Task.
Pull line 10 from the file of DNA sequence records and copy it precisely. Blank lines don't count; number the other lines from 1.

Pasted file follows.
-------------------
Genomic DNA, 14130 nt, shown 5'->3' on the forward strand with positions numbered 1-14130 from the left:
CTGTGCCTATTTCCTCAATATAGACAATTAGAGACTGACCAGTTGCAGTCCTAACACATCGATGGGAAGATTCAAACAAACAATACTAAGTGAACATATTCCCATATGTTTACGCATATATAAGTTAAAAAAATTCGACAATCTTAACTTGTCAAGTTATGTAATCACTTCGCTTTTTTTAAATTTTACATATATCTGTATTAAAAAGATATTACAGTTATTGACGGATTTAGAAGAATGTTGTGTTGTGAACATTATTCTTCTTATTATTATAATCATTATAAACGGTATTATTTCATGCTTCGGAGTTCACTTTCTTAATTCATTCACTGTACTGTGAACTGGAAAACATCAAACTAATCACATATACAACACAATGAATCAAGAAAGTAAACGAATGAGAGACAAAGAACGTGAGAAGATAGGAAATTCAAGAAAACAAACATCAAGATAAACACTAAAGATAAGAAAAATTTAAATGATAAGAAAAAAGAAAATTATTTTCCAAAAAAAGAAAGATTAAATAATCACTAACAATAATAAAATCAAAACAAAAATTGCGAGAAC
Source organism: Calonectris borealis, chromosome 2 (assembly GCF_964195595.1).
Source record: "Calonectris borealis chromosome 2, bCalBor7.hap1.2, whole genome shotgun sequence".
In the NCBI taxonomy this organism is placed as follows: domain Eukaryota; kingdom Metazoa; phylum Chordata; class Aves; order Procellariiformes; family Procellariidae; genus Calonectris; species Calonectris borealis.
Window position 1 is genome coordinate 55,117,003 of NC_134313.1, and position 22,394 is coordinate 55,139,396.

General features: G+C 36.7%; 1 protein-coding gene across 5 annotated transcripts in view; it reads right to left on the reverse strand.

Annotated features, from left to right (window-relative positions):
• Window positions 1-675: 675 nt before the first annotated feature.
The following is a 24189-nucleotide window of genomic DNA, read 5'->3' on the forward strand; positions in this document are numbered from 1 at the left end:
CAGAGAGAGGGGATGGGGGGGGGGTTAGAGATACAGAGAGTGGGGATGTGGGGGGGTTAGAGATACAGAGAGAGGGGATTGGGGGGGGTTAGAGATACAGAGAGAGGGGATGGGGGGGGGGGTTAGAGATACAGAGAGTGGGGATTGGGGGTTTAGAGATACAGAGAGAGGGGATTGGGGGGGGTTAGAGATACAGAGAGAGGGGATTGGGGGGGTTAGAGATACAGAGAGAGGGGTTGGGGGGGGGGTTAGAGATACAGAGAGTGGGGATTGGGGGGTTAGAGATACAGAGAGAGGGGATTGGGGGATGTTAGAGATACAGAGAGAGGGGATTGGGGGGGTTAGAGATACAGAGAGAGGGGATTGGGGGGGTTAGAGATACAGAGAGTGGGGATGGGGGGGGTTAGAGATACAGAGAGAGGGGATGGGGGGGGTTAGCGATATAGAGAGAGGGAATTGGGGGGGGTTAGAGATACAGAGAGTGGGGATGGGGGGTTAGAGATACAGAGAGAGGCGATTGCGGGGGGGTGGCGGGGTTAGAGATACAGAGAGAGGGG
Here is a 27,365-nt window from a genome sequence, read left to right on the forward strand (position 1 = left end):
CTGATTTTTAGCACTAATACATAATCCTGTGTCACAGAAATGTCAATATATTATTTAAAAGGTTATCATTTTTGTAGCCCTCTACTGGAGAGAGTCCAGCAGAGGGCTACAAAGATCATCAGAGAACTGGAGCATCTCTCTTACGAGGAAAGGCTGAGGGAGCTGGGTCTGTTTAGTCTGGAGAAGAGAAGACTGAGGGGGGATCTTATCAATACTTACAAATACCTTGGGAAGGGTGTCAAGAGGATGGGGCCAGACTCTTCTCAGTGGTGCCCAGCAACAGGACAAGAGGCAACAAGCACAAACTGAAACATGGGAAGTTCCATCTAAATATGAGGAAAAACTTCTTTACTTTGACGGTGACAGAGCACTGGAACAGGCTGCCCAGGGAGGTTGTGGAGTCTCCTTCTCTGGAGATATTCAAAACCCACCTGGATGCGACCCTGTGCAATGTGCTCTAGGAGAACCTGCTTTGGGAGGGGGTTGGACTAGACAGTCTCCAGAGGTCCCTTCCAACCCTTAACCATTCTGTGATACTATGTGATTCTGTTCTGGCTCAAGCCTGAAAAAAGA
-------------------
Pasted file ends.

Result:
The following is a 24189-nucleotide window of genomic DNA, read 5'->3' on the forward strand; positions in this document are numbered from 1 at the left end: